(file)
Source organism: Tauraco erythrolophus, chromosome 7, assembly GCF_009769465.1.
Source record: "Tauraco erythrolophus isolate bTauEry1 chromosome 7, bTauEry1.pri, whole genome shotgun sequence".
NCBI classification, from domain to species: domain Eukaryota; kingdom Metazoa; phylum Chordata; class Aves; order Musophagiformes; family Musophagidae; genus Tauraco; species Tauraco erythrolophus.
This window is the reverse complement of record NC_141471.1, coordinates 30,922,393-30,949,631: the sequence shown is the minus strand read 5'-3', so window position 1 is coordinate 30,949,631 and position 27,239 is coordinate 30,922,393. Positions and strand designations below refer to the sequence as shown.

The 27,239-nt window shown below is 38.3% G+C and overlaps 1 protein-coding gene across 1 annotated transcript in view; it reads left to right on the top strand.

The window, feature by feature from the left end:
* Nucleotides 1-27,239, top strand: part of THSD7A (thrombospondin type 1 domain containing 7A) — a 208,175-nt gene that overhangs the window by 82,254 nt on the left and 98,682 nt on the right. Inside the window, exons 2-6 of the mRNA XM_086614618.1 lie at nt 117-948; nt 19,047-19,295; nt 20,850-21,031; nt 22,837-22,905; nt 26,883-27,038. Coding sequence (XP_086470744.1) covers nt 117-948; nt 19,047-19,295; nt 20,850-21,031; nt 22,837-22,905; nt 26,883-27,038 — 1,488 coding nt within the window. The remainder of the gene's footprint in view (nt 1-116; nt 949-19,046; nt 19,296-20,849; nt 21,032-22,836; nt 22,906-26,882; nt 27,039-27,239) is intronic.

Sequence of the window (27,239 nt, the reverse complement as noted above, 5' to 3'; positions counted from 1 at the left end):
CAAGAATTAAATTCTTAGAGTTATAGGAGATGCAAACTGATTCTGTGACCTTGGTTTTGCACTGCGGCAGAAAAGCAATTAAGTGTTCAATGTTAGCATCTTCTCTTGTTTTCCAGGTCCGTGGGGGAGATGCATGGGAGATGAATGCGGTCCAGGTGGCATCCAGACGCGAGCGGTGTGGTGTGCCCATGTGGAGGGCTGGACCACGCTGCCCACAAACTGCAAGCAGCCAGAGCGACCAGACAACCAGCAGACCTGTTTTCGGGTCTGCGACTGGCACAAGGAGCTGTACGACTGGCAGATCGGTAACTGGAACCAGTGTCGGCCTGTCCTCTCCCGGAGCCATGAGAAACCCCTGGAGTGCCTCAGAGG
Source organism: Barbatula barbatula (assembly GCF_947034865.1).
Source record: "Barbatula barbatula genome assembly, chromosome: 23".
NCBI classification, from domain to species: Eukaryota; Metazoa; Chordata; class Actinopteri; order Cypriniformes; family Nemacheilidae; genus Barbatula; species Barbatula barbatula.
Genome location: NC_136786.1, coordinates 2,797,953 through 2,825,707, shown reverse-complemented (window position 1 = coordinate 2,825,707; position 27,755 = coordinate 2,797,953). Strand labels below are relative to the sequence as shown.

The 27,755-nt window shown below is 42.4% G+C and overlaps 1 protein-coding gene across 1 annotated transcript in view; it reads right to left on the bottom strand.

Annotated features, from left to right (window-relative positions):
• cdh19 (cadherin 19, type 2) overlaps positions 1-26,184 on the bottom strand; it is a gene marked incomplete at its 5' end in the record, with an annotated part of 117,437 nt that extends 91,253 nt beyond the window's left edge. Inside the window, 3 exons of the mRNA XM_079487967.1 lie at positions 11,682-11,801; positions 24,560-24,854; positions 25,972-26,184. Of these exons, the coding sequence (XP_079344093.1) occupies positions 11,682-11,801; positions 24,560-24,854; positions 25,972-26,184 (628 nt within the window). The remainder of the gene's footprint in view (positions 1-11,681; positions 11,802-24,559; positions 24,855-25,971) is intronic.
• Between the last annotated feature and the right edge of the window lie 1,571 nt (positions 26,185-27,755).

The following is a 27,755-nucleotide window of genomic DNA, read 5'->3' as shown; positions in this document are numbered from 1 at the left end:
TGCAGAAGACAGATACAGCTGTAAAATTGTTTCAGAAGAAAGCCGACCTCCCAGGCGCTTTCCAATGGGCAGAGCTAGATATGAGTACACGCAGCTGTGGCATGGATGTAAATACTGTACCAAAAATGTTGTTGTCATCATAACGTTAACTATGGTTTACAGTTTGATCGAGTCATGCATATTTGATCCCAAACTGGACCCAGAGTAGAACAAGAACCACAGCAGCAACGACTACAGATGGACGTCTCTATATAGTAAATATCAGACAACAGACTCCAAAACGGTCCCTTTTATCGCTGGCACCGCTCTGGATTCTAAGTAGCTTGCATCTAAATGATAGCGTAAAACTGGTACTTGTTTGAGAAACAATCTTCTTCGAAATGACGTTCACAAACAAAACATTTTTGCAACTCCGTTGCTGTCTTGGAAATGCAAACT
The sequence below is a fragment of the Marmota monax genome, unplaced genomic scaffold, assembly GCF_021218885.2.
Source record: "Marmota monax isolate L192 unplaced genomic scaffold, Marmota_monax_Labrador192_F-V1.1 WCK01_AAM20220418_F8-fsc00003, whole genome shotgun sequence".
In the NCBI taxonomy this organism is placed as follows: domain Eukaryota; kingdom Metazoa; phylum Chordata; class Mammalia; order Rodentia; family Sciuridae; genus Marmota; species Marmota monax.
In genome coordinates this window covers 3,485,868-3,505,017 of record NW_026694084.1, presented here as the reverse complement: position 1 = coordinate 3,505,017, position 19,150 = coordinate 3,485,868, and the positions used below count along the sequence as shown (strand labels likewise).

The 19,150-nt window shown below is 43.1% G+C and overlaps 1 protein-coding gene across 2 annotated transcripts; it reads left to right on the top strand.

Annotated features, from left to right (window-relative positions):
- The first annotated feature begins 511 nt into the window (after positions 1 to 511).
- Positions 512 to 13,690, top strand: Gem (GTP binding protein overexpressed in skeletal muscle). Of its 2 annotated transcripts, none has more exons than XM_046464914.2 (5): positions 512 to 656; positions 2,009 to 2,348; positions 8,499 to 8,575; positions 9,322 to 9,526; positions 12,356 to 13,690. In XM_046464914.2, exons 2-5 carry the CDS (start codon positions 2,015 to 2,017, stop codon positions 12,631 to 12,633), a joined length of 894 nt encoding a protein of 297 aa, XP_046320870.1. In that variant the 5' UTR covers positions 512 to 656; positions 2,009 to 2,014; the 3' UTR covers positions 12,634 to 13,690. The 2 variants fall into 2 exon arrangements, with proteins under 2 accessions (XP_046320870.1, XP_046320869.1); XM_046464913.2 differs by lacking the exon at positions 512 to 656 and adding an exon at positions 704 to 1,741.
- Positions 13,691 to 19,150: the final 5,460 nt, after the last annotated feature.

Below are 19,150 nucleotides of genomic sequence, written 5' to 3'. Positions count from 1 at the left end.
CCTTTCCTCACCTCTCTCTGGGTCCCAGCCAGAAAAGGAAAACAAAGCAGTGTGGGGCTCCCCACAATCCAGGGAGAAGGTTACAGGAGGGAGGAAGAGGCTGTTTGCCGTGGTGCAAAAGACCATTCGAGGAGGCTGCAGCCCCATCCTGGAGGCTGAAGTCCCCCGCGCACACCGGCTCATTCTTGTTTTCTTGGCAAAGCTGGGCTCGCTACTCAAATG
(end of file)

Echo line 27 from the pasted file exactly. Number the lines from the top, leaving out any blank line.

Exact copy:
- Positions 512 to 13,690, top strand: Gem (GTP binding protein overexpressed in skeletal muscle). Of its 2 annotated transcripts, none has more exons than XM_046464914.2 (5): positions 512 to 656; positions 2,009 to 2,348; positions 8,499 to 8,575; positions 9,322 to 9,526; positions 12,356 to 13,690. In XM_046464914.2, exons 2-5 carry the CDS (start codon positions 2,015 to 2,017, stop codon positions 12,631 to 12,633), a joined length of 894 nt encoding a protein of 297 aa, XP_046320870.1. In that variant the 5' UTR covers positions 512 to 656; positions 2,009 to 2,014; the 3' UTR covers positions 12,634 to 13,690. The 2 variants fall into 2 exon arrangements, with proteins under 2 accessions (XP_046320870.1, XP_046320869.1); XM_046464913.2 differs by lacking the exon at positions 512 to 656 and adding an exon at positions 704 to 1,741.